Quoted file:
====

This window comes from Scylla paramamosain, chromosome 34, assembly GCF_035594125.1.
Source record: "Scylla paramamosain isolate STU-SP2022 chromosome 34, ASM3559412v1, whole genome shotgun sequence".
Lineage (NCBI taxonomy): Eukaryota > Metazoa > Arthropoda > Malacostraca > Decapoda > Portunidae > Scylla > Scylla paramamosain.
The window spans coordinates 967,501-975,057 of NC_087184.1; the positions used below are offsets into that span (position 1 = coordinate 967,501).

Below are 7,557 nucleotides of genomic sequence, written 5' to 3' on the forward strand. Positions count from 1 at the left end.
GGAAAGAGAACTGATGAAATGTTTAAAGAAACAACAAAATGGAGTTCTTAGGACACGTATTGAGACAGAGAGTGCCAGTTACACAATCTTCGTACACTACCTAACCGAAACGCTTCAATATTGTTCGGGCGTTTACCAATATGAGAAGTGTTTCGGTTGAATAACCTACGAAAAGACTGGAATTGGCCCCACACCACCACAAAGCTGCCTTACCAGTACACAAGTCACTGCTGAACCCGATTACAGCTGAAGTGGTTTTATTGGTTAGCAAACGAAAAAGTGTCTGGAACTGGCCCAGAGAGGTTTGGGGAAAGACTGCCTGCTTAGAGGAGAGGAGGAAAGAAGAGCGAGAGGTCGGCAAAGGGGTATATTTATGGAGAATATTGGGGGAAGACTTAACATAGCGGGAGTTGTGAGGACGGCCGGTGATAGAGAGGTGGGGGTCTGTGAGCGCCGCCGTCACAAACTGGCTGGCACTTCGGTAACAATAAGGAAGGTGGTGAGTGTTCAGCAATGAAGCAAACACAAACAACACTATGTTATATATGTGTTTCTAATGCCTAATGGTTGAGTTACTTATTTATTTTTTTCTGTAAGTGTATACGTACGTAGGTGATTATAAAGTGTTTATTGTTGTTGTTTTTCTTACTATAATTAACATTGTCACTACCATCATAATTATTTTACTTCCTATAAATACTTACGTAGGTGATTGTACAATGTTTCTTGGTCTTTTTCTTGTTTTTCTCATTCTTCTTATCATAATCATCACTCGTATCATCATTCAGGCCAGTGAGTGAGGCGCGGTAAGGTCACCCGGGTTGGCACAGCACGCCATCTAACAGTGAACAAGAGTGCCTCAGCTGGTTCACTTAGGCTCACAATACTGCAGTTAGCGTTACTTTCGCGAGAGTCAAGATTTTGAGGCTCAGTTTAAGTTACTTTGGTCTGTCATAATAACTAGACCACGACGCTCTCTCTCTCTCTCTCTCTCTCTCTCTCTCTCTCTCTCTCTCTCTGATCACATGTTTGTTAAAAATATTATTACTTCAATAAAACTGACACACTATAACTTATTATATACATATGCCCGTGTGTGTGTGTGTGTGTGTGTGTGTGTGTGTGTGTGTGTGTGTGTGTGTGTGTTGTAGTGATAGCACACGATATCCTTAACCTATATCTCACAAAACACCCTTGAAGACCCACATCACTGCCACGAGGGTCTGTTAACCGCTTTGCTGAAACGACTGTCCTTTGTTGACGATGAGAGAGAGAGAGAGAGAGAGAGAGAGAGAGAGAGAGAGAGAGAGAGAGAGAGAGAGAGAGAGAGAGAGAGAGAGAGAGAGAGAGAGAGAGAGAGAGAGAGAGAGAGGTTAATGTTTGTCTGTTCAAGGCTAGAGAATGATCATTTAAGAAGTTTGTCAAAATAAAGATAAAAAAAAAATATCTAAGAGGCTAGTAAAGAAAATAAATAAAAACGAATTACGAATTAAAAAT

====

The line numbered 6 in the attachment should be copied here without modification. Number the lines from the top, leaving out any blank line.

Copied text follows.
GGAAAGAGAACTGATGAAATGTTTAAAGAAACAACAAAATGGAGTTCTTAGGACACGTATTGAGACAGAGAGTGCCAGTTACACAATCTTCGTACACTACCTAACCGAAACGCTTCAATATTGTTCGGGCGTTTACCAATATGAGAAGTGTTTCGGTTGAATAACCTACGAAAAGACTGGAATTGGCCCCACACCACCACAAAGCTGCCTTACCAGTACACAAGTCACTGCTGAACCCGATTACAGCTGAAGTGGTTTTATTGGTTAGCAAACGAAAAAGTGTCTGGAACTGGCCCAGAGAGGTTTGGGGAAAGACTGCCTGCTTAGAGGAGAGGAGGAAAGAAGAGCGAGAGGTCGGCAAAGGGGTATATTTATGGAGAATATTGGGGGAAGACTTAACATAGCGGGAGTTGTGAGGACGGCCGGTGATAGAGAGGTGGGGGTCTGTGAGCGCCGCCGTCACAAACTGGCTGGCACTTCGGTAACAATAAGGAAGGTGGTGAGTGTTCAGCAATGAAGCAAACACAAACAACACTATGTTATATATGTGTTTCTAATGCCTAATGGTTGAGTTACTTATTTATTTTTTTCTGTAAGTGTATACGTACGTAGGTGATTATAAAGTGTTTATTGTTGTTGTTTTTCTTACTATAATTAACATTGTCACTACCATCATAATTATTTTACTTCCTATAAATACTTACGTAGGTGATTGTACAATGTTTCTTGGTCTTTTTCTTGTTTTTCTCATTCTTCTTATCATAATCATCACTCGTATCATCATTCAGGCCAGTGAGTGAGGCGCGGTAAGGTCACCCGGGTTGGCACAGCACGCCATCTAACAGTGAACAAGAGTGCCTCAGCTGGTTCACTTAGGCTCACAATACTGCAGTTAGCGTTACTTTCGCGAGAGTCAAGATTTTGAGGCTCAGTTTAAGTTACTTTGGTCTGTCATAATAACTAGACCACGACGCTCTCTCTCTCTCTCTCTCTCTCTCTCTCTCTCTCTCTCTCTCTCTGATCACATGTTTGTTAAAAATATTATTACTTCAATAAAACTGACACACTATAACTTATTATATACATATGCCCGTGTGTGTGTGTGTGTGTGTGTGTGTGTGTGTGTGTGTGTGTGTGTGTGTGTGTTGTAGTGATAGCACACGATATCCTTAACCTATATCTCACAAAACACCCTTGAAGACCCACATCACTGCCACGAGGGTCTGTTAACCGCTTTGCTGAAACGACTGTCCTTTGTTGACGATGAGAGAGAGAGAGAGAGAGAGAGAGAGAGAGAGAGAGAGAGAGAGAGAGAGAGAGAGAGAGAGAGAGAGAGAGAGAGAGAGAGAGAGAGAGAGAGAGAGAGAGAGAGGTTAATGTTTGTCTGTTCAAGGCTAGAGAATGATCATTTAAGAAGTTTGTCAAAATAAAGATAAAAAAAAAATATCTAAGAGGCTAGTAAAGAAAATAAATAAAAACGAATTACGAATTAAAAAT